Schedule for May
May 03 – Meeting for Worship with Attention to Business
May 10 – Potluck Sunday (Mother’s Day)
May 17 – Singing Sunday ~ 15 minutes before worship
May 17 – Quakerism Experience It! Quaker History II (Don G.)
May 24 Extended social time – Memorial Day weekend
May 31 County Comprehensive Plan Presentation
Schedule for June
June 07 First Sunday Potluck
June 14 Meeting for Worship with Attention to Business
June 21 Quakerism Experience It: Spiritual Journeys Looking to the Future (Sharon Trent)
June 28 “Faith and Practice” discussion with Alice Robb? (unconfirmed)
Clerk’s and Others Spring Supper – May 19th – at The Richardson’s, 6 pm.
This annual tradition is an opportunity for Friends who have been or are about to be involved in the work of the Meeting through committee clerking or representative responsibilities — as well as anyone else who is interested — to get together for social time, reflection, and sharing. Please contact Susan about what dish you’d like to bring so she can coordinate the potluck.
I-732 would tax fossil fuel production in our state. The new tax on carbon is balanced by a reduction of others, such as the sales tax. This “tax swap” means that, overall, there is no tax increase. State sales tax would be reduced by 1%, B & O tax for manufacturers would be eliminated, a carbon tax of $25 per metric ton of CO2 emissions, increasing 5 percent each year up to $100 per metric ton would be instituted, and the result would be an incentive to use less fossil fuel. Pollution would be reduced, and $1,500 per year for each of 400,000 low-income working households would be provided. The tax swap would be phased in over two years. Sales tax would be reduced by a half point in year one, followed by another half point in year two. The carbon tax would start July 1, 2017, at a rate of $15 per metric ton of CO2. After one year, the tax rate goes up to $25 per ton/CO2. Each consecutive year would increase the tax about 5 % for revenue neutrality.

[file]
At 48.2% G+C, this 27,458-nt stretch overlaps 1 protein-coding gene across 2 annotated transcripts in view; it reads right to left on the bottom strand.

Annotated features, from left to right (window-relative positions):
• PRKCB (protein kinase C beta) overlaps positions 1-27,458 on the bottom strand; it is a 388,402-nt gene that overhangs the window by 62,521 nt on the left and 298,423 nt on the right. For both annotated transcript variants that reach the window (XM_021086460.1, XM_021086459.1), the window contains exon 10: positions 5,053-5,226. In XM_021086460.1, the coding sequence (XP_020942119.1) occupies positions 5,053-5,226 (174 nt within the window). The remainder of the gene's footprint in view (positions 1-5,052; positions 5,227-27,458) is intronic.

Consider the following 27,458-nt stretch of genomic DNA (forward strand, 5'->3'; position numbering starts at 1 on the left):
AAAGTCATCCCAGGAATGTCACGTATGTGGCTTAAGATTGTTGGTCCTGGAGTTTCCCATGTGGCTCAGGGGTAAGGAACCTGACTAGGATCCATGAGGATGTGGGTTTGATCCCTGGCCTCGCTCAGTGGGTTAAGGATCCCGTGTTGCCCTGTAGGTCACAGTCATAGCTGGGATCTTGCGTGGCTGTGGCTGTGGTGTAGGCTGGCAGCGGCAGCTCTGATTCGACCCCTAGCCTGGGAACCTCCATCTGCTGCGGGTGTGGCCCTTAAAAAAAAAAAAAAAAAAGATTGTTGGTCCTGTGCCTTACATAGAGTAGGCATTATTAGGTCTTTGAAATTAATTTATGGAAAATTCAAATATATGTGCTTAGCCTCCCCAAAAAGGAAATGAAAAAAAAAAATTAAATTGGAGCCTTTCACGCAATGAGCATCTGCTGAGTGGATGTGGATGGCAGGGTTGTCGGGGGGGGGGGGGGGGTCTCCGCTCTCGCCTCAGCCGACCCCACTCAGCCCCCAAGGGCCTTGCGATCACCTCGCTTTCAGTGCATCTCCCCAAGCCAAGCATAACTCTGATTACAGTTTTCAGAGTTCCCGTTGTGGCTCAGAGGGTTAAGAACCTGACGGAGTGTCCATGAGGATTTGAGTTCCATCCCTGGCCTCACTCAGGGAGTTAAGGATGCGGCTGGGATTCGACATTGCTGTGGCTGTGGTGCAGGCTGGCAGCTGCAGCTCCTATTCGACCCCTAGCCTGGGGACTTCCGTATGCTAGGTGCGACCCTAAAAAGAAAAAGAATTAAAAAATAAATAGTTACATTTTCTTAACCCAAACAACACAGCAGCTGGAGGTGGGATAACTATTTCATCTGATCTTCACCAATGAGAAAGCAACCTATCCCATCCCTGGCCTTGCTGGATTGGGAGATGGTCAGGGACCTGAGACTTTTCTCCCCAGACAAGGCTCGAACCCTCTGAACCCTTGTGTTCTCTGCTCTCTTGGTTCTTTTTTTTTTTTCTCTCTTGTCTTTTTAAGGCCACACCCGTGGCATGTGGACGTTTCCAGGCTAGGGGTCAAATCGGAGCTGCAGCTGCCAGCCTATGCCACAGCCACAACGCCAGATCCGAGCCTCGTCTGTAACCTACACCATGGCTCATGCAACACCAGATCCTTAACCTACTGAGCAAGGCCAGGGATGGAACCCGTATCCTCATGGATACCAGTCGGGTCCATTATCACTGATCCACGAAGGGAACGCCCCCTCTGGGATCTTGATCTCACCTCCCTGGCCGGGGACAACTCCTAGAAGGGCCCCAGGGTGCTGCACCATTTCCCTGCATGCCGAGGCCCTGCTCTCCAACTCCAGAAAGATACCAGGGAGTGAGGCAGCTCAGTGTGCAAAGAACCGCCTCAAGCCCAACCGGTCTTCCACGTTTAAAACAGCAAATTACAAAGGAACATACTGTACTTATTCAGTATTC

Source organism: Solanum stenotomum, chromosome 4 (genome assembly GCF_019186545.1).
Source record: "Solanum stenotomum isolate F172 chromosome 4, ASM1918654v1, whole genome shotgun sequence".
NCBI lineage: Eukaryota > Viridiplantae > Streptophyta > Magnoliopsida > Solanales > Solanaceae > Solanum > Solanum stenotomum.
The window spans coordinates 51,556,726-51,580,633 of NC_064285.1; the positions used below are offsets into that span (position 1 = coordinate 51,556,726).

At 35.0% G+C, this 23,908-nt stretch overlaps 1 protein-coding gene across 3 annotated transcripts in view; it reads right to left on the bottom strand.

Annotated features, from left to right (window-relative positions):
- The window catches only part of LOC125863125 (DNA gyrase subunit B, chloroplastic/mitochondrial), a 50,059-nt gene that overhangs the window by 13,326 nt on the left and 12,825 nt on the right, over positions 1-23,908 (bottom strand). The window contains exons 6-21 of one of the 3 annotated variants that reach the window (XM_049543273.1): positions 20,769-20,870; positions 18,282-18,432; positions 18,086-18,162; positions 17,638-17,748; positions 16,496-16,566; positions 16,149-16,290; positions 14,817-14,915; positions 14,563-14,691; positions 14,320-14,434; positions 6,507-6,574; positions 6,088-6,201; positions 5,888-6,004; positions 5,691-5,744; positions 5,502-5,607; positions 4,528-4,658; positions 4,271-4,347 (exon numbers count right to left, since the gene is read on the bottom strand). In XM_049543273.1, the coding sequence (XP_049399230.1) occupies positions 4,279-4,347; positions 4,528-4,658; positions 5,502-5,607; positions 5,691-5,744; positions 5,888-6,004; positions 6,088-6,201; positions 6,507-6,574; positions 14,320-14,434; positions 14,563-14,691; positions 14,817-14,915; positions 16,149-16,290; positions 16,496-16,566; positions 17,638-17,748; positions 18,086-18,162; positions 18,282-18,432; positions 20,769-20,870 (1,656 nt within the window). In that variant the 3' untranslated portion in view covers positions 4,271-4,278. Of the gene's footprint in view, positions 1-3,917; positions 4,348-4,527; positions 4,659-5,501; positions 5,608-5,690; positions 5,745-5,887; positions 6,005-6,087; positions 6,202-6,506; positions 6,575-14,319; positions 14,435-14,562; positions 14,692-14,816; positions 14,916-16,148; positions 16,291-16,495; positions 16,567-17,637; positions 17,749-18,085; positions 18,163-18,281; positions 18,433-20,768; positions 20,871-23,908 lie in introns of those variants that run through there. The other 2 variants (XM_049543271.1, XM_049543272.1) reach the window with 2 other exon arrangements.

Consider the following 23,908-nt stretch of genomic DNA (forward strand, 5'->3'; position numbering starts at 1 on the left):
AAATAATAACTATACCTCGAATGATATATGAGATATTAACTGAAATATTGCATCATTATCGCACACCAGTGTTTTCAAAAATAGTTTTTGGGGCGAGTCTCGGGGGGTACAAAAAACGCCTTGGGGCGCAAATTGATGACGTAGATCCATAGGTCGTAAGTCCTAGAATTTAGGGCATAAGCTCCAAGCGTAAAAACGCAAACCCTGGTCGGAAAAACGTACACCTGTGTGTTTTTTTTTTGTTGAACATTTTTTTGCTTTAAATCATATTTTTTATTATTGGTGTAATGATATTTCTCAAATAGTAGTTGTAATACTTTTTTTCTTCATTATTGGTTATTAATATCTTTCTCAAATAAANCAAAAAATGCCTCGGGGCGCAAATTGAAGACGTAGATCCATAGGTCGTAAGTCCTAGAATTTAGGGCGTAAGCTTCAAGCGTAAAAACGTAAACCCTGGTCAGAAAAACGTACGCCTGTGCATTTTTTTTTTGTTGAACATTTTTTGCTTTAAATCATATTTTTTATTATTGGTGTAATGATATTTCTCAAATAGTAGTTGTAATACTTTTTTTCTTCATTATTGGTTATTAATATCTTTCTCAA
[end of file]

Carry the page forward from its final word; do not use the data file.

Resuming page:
Why a carbon tax? We need a policy to slow runaway climate change. A tax-swap in BC, Canada succeeded in reducing fossil fuel use. At the same time, the BC economy grew, even during a recession which slowed down all the other provinces.
How much will energy prices increase?
Gas: ~$0.25 per gallon
Electricity: from coal ~$0.025 per kilowatt-hour from natural gas ~$0.012 per kilowatt-hour
To find out how the tax swap would affect your family, please see the calculator at: carbon.cs.washington.edu
Please sign the petition to put I-732 on the ballot.
Friends’ Leadings: Larry Thompson
IF THIS IS THURSDAY IT MUST BE A LEADING
I looked these things up in my trusty Quaker dictionary to be sure I got it right. My guidebook says that a concern is ” a deeply felt and divinely inspired sense of personal responsibility to do something about a situation or problem or need.” And, a leading is “a sense of being called by spirit to undertake a specific course of action.” These describe my feelings well. What I have experienced is not my normal workday stuff in which I certainly care about the people and situations in front of me. It is different; more; emotional; and unstoppable. I know that I feel a deep sense of responsibility and a keen sense that what is happening is just wrong. I know instinctively that I can not be my usual work persona– objective, dispassionate, thorough, mostly rational, scientific, boring and careful. What I have come to believe is that I have an unique knowledge base and an equally unique set of contacts and connections. I can see that a train is coming down the tracks, full speed. I can see that if they build it, they will surely fill it, and we’ll have a self fulfilling prophecy. I’m talking here about the proposed new Whatcom County jail.
BLAMING THE VICTIM AND OTHER FASHIONABLE PARLOR GAMES
In my day job, working at WAHA (Whatcom Alliance for Health Advancement), several of our programs involve working with the “sickest of the sick” to improve the quality and effectiveness of the care and other services they receive. “Leslie,” one of these sickest of the sick, was hospitalized six times last year and in the ER another 18 times. She lives in a tent in a homeless camp most of the year. Last year she was in jail three times as well. All three of these instances were for creating a “public disturbance.” Leslie has bipolar disorder but has also been an alcoholic since age 15. Her current drug of choice is heroin. She also has hepatitis C, only two-to-three teeth, out of control diabetes, and an infected laceration in her right thigh.